Why Does the Skin on My Knuckles Crack and Bleed in Winter?

woman blowing on hands
Cracked knuckles are common during the cold winter months. VisualCommunications/Getty Images

Along with snow and cold, winter brings dry, harsh air. If you're like most people, you find that your skin dries out and needs more moisturizer than usual during cold weather. You probably also suffer chapped lips, windburn and flyaway hair. And then there are those cracked, bleeding knuckles. During every other season, your hands are fine, but as soon as winter comes, those knuckles just dry up and break open. If you don't suffer from a condition like psoriasis or eczema, then it seems a mystery why this happens. And it sure is painful and annoying. But it does occur for a reason.

During the winter, when the air turns cold and dry, skin is stripped of its natural moisture. Even when you're indoors, there's little moisture in the air to moisturize your skin, thanks to low humidity and central heating. As skin begins to dry out, it flakes off, and you lose the natural barrier that prevents your skin from losing moisture in the first place. You may notice in the winter that your skin begins to itch. Losing that barrier is the reason why. Keeping your skin well-moisturized is the first step in getting it back to normal. You must moisturize more than you do during other times of year -- look for special winter moisturizers with petroleum and glycerin.


But why do your knuckles get such a raw deal (pun intended)? The answer is pretty simple. More than any other part of your body, your hands are continually exposed to water. Think about how many times you wash your hands during the day. And this number can be exponentially greater if you have a job that requires your hands are washed or wet frequently -- think doctor or hairdresser.

Even though it seems contradictory, all that water actually dries out your hands. Washing with soap removes even more of your skin's oil and dries it out even further. And because your knuckles are always in motion, bending and straightening, they have less of a chance to heal. Here are a few tips on keeping your knuckles moisturized, or helping them heal up if they're already damaged:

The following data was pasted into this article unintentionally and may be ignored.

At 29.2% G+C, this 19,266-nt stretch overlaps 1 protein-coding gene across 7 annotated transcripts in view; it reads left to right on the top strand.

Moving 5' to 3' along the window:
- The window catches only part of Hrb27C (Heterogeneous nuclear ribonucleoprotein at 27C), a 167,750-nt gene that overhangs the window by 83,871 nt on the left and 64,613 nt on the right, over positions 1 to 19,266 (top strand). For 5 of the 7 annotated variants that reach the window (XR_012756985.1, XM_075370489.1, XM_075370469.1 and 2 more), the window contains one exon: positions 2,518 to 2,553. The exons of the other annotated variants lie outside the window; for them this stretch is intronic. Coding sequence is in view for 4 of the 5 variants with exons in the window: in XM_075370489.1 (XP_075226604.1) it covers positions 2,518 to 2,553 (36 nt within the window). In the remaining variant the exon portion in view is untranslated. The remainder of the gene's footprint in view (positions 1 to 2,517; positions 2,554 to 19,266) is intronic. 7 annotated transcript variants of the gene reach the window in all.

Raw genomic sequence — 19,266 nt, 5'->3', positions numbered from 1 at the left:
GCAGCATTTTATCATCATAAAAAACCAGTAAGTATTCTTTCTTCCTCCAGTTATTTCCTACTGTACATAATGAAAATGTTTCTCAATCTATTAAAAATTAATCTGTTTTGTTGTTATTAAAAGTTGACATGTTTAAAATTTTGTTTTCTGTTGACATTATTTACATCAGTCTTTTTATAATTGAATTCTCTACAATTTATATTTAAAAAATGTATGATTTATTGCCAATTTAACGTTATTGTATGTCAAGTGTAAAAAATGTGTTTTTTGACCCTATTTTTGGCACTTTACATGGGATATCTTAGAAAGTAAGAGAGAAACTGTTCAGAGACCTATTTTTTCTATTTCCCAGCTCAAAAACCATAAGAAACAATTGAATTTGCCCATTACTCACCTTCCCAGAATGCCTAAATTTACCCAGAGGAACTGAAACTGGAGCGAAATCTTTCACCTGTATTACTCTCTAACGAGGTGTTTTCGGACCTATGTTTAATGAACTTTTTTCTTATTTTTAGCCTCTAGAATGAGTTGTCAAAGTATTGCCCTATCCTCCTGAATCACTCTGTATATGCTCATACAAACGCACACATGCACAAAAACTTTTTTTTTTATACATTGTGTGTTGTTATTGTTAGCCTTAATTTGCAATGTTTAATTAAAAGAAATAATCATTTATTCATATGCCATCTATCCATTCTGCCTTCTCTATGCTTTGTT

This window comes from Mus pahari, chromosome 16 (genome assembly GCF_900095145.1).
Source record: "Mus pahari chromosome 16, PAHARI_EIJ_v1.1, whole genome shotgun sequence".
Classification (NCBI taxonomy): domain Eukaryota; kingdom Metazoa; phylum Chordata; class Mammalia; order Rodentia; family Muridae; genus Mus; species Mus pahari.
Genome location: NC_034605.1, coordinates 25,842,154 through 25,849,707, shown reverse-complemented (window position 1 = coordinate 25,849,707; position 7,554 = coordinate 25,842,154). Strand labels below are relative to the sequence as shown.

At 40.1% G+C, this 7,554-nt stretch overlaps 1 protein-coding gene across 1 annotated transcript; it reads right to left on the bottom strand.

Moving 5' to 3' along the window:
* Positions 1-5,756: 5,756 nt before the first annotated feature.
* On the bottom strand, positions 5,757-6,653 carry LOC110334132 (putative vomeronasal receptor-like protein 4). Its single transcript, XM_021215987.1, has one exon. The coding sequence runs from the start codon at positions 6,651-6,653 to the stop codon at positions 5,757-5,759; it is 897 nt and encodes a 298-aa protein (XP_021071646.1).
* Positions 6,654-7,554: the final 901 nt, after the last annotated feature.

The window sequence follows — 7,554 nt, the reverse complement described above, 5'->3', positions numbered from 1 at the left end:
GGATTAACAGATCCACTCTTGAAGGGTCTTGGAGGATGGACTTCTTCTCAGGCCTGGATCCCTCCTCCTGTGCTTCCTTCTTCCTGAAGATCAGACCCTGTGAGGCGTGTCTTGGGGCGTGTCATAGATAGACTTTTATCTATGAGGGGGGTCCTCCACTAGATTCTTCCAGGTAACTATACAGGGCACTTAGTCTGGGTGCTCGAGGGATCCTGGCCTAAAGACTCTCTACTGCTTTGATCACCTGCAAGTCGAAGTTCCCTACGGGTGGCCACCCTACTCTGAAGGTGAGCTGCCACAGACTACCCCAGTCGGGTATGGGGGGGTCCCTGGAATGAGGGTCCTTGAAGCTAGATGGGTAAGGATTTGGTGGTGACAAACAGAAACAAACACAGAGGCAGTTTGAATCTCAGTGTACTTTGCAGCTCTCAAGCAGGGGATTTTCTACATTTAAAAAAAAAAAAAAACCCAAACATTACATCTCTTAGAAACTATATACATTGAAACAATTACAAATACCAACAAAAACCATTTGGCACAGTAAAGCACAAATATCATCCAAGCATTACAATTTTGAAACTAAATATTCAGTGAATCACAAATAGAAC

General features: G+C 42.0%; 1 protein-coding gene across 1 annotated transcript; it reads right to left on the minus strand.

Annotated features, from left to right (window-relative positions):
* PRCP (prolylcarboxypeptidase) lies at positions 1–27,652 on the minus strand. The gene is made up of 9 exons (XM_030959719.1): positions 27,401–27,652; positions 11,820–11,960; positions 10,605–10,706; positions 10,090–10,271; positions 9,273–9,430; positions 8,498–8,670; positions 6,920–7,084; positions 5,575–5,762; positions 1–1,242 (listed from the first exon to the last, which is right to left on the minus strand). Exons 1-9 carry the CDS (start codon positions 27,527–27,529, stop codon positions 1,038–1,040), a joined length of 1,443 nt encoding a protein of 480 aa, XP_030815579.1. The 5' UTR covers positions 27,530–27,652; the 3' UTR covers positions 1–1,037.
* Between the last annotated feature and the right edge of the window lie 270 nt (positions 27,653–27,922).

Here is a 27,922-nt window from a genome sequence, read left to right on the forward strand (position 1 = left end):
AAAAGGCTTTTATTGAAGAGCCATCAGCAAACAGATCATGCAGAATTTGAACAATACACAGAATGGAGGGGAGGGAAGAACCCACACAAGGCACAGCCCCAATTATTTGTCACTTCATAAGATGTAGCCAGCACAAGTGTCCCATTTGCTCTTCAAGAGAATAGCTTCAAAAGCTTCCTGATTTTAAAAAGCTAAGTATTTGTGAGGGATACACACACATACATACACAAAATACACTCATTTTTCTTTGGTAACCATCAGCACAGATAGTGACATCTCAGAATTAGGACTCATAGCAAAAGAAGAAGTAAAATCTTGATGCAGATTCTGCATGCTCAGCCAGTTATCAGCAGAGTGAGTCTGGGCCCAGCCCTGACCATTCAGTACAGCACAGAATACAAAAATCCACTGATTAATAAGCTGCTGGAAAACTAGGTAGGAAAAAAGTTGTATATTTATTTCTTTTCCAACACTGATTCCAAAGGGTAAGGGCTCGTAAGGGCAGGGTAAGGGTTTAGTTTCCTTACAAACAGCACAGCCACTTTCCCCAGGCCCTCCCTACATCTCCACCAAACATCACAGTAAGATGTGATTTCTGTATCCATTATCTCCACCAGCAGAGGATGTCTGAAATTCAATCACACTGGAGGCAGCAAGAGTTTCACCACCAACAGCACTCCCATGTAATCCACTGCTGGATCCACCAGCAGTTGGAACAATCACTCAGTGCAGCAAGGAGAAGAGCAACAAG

• Soak your hands in warm milk. Milk has moisturizing properties.
  • Coat knuckles and hands in petroleum jelly. Put plastic bags over your hands and let sit for 15 minutes. Rub any remaining jelly into skin.
  • Coat hands in lotion containing glycerin and petroleum before bed. Wear cotton gloves to sleep.
  • Apply hand cream after washing hands.

The main takeaway here is that you use a petroleum-based product. It may feel gross or goopy, but it really is one of the only things that can return the moisture to your damaged skin.


Lots More Information

Related Articles

  • Fine, Audrey. "Expert Q&A: Your Top 5 Winter Skin Questions Answered." TotalBeauty. Dec. 3, 2010. (Sept. 10, 2012) http://www.totalbeauty.com/my-beauty-life/expert-qa-5-winter-skin-questions-answered
  • Mann, Natasha. "Winter-proof your skin." Netdoctor. April 3, 2009. (Sept. 10, 2012) http://www.netdoctor.co.uk/healthyliving/winterproof-your-skin.htm
  • Perez, Ava. "How to Fix Chapped Knuckles." Type F. Sept. 29, 2011. (Sept. 10, 2012) http://www.typef.com/article/fix-chapped-knuckles/
  • Levitt, Shelley. "Prevent and Soothe Chapped Winter Hands." WedMD. (Jan. 3, 2022) https://www.webmd.com/beauty/features/prevent-soothe-chapped-winter-hands#1